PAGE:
Let’s face it, the mid-60s muscle cars are unbeatable for vintage performance and raw automotive desire. But the early braking systems left a lot to be desired. Drum brakes with a manual braking system were fine when everything else on the road was outfitted with the same system. Driving your vintage project car today amongst the lighter, faster braking cars is a challenge. Frankly, it can be unsafe. So many classic car enthusiasts convert to a power brake system.
Mark Chichester of Master Power Brakes is fond of saying the car engineers of that time, “didn’t know what they didn’t know.” This is true, but now we know what they didn’t. Converting from a manual brake system to a power system is one of the areas that many home car builders struggle with. The area where most builders find confusion comes in when selecting the correct power booster/master cylinder combination.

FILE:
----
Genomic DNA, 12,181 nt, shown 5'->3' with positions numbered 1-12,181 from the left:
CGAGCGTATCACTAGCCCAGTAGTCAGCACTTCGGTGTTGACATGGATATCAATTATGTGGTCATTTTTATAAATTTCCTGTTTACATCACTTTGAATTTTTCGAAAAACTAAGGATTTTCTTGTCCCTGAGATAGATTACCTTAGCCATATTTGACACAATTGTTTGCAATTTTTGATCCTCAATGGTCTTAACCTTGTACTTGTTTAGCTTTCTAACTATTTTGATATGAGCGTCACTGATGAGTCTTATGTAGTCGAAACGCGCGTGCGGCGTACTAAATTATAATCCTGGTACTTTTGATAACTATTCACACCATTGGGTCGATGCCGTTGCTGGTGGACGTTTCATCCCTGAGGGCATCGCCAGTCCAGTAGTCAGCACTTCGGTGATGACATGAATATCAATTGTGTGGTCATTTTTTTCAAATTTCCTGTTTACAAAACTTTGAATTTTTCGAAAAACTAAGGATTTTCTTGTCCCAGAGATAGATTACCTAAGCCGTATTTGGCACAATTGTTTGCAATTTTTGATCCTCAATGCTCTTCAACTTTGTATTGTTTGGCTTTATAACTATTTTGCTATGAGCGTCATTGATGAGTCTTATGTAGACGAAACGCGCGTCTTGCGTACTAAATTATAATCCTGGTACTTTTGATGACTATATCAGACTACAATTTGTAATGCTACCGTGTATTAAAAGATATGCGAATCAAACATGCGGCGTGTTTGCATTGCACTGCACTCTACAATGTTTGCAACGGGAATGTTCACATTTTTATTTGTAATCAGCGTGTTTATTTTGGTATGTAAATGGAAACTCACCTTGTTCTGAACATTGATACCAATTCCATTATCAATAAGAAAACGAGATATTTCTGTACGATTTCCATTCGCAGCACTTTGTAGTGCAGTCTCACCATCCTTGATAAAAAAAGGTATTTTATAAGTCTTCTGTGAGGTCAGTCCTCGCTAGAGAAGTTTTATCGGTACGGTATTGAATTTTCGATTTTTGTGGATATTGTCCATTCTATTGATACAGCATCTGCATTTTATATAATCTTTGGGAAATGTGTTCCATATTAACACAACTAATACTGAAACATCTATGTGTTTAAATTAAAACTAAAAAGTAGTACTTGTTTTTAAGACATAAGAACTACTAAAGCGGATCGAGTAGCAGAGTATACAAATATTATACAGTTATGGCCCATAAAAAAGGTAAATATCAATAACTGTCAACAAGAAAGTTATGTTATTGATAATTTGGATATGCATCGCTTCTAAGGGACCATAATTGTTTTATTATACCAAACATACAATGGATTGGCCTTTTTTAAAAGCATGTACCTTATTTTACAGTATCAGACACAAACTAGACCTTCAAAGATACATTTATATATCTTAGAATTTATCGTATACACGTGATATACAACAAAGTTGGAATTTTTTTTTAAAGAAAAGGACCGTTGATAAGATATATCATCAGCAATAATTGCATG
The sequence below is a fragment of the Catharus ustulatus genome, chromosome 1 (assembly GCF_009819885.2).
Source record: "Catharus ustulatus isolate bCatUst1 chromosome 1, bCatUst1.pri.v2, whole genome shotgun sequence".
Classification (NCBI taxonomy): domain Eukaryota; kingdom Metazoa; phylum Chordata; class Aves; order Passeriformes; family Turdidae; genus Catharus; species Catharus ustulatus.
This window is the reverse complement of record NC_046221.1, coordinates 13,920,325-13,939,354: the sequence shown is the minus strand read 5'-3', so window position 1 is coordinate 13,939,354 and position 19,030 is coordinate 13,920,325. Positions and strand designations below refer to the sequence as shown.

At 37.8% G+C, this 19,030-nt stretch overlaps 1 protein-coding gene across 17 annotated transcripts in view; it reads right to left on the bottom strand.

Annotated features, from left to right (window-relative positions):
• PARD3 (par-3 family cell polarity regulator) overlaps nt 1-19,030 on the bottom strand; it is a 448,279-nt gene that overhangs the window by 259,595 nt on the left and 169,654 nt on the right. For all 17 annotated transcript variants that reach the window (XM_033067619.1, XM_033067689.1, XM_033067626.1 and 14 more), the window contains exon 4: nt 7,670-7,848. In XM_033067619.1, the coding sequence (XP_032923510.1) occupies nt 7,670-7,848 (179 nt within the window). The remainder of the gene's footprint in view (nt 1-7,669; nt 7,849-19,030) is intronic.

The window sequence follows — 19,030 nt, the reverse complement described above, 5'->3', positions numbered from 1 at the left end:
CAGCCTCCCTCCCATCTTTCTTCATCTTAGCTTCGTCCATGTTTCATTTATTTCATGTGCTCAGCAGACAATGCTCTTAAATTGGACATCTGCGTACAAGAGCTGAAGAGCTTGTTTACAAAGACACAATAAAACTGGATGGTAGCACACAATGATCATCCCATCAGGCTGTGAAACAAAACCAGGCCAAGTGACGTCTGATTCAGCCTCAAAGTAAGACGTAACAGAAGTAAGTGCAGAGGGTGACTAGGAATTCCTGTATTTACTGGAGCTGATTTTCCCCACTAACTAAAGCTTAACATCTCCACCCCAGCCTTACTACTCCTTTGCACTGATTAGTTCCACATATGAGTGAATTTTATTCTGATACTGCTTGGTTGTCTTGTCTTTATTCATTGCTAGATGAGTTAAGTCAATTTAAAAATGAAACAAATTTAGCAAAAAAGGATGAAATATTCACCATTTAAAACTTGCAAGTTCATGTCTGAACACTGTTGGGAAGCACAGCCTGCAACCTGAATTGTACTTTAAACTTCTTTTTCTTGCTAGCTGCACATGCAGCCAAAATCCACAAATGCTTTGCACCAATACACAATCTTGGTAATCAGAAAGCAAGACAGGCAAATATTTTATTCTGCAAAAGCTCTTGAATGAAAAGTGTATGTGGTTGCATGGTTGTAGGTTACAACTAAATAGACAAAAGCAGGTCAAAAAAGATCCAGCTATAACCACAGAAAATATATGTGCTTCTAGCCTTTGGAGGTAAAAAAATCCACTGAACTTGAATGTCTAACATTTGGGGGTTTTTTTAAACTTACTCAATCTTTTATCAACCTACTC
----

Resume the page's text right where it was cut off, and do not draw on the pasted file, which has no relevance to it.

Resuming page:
Chichester also explained that many applications are straightforward but others can have as many as four or five different options. To figure out which combination will work best for your car, Chichester believes the car builder should start by thinking about the application and what they want to achieve.
“If you are converting to disc brakes, especially a four-wheel disc brake conversion, you cannot have too much assist in the system. At the same time, there are limitations,” he stated. Space limitations can hinder the choices available. For example, a big-block Camaro with tall valve covers leaves little room for a large power booster.
Knowing the difference between an 11-inch power booster, a 9-inch power booster, and what master cylinder to use in combination can make or break the upgrade. Chichester wants enthusiasts to know Master Power Brakes can help you be sure that you’re making the right decision for you and your car when it comes to brake systems.